again, and we can't agree to remain silent. I don't think we should
roll over with our paws in the air one more time."
While Dr. Latour's studies on the workings of scientific laboratories
have been controversial -- he is known for approaching scientists as
members of a primitive tribe -- Dr. Wise's work is seen as more
mainstream. His book on Lord Kelvin, Energy and Empire: William
Thomson, Lord Kelvin, 1824-1907, won the Pfizer Prize of the History
of Science Society in 1990. "We thought this was the leading book on
what's called the second scientific revolution of the 19th century,"
said Dr. Scott.
Dr. Wise is now working on a study of the dominant modes of
explanation in the history of science during three eras. Last summer,
he had an exchange with the Nobel Laureate Steven Weinberg in The New
York Review of Books over a piece that Dr. Weinberg had written about
Alan Sokal's hoax in the cultural-studies journal Social Text.
Dr. Sokal had attempted to show the intellectual bankruptcy of much of
the thinking that goes into the cultural study of science. Dr.
Weinberg praised Dr. Sokal for doing a "a great service" in raising
the issue. Dr. Wise, in a letter to the editor, questioned whether Dr.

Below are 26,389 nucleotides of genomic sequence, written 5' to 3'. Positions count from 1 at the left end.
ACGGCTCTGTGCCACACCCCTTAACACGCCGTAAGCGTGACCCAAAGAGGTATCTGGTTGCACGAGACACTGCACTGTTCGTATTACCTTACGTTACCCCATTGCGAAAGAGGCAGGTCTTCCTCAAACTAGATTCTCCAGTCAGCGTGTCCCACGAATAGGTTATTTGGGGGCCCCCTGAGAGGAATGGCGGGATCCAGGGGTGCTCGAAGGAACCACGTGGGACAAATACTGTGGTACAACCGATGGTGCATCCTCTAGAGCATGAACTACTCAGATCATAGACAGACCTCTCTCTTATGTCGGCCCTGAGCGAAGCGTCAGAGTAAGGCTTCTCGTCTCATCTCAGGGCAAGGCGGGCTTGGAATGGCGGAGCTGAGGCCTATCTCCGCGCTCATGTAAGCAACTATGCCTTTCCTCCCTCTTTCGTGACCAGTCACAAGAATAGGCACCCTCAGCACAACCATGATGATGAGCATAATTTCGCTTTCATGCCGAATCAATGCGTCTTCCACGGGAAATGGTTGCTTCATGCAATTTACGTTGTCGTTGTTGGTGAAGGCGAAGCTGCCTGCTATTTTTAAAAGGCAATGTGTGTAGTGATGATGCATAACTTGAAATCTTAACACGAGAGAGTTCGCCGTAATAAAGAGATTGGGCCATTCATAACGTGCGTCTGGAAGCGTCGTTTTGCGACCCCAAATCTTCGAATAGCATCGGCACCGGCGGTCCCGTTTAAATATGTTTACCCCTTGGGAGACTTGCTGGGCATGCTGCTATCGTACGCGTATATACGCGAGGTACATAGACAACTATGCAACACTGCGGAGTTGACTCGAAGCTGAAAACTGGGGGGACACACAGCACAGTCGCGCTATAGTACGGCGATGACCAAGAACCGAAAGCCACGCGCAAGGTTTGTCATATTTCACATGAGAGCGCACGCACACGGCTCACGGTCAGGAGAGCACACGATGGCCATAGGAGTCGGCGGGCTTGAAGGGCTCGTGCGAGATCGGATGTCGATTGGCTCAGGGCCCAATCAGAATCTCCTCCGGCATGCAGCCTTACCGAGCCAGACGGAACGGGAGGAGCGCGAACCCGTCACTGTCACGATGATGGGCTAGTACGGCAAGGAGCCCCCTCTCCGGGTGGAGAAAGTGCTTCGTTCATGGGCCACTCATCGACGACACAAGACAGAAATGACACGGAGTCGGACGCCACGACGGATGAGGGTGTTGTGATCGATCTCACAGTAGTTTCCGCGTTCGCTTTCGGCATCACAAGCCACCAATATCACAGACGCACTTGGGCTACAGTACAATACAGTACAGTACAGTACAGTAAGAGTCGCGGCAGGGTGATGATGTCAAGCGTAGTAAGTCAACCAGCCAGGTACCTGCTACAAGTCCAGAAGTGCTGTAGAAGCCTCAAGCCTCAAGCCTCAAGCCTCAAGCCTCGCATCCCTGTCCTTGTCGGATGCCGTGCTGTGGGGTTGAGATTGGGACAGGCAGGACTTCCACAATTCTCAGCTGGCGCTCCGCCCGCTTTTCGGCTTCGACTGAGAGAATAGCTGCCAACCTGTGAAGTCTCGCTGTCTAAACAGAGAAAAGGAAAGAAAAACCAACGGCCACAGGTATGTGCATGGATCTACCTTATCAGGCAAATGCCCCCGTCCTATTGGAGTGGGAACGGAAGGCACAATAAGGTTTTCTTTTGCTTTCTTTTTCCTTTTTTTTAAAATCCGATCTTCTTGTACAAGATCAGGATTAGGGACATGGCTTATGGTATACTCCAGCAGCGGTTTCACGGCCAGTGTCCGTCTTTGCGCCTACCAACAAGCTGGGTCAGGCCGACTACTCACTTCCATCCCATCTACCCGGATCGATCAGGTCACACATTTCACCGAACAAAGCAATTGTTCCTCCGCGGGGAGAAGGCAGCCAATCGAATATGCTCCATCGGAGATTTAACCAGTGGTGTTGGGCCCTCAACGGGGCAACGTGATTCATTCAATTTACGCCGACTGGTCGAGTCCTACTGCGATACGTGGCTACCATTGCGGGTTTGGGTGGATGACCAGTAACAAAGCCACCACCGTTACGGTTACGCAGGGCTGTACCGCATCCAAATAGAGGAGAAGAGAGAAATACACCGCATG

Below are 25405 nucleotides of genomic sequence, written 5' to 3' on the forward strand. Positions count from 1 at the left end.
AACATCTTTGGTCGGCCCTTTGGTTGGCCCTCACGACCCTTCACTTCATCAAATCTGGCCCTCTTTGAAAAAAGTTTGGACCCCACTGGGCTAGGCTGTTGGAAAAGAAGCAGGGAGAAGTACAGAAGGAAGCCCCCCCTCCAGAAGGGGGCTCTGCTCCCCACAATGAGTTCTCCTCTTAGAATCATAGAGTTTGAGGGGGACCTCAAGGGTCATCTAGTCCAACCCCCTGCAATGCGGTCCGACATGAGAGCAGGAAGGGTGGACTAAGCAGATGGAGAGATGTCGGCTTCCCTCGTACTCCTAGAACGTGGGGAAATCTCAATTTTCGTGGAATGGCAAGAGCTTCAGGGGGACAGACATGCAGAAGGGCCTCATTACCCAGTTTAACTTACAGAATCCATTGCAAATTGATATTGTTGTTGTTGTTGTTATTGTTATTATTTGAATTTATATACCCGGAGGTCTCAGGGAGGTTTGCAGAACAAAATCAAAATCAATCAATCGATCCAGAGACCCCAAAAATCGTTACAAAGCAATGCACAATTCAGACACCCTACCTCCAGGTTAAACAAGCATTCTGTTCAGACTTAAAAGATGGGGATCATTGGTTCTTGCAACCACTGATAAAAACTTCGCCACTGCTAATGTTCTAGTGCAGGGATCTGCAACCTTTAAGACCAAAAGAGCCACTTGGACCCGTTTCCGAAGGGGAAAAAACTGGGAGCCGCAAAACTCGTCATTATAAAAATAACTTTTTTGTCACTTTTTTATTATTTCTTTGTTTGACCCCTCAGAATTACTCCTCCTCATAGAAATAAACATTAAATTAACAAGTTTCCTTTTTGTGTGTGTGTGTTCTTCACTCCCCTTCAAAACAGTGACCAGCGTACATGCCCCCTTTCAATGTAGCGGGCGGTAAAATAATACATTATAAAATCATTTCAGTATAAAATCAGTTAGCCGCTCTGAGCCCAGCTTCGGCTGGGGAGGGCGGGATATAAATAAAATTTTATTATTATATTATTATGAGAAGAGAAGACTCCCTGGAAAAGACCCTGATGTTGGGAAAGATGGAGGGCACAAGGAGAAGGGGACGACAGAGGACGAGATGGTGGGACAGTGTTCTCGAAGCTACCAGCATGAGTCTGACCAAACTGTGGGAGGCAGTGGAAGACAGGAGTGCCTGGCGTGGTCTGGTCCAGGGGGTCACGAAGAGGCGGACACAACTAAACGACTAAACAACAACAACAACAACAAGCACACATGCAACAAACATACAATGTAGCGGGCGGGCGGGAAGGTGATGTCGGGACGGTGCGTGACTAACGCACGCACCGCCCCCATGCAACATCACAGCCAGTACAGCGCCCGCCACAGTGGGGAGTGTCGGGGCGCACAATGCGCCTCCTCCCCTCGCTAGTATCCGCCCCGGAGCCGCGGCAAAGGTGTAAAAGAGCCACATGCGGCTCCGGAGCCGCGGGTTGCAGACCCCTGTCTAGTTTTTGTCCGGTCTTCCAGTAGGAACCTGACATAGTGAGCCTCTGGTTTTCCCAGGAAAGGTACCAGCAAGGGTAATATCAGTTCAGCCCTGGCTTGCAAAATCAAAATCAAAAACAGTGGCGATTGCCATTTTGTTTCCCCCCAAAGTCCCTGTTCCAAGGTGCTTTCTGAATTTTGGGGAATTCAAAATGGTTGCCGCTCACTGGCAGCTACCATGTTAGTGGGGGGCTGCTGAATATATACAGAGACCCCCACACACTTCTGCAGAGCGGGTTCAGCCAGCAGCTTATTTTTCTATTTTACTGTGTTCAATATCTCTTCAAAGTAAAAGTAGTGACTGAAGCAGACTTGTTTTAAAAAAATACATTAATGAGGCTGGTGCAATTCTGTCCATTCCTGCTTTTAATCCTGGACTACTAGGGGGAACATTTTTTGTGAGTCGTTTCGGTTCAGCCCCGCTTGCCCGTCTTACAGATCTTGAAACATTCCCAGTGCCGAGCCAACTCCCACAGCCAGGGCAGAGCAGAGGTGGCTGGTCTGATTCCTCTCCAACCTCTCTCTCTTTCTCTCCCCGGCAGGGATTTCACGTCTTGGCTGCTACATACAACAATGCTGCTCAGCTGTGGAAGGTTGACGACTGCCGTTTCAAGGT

Weinberg was promoting his own cultural agenda.
Had it not been for this exchange, said Dr. Scott, Dr. Wise's
appointment might not have been contested.
Dr. Wise said he was concerned about what the decision may mean for
scholars in less secure positions than his own. "If the rumors about
what happened at the institute are correct, it would seem to indicate
some of the most intimidating aspects of the science wars -- a call
for what Mario Bunge has called a truth squad, to expel the charlatans
from the university," he said. "There is a very specific aspect to the
science wars, and it has to do with relativism. It's always read as
radical relativism -- any account is the same as another. Very few
people actually believe this.
"Relativism has become the great bugaboo. It's almost like Communism.
It has the same damning association, whether you're a party member or
Copyright (c) 1997 by The Chronicle of Higher Education, Inc.
Title: The Science Wars Flare at the Institute for Advanced Study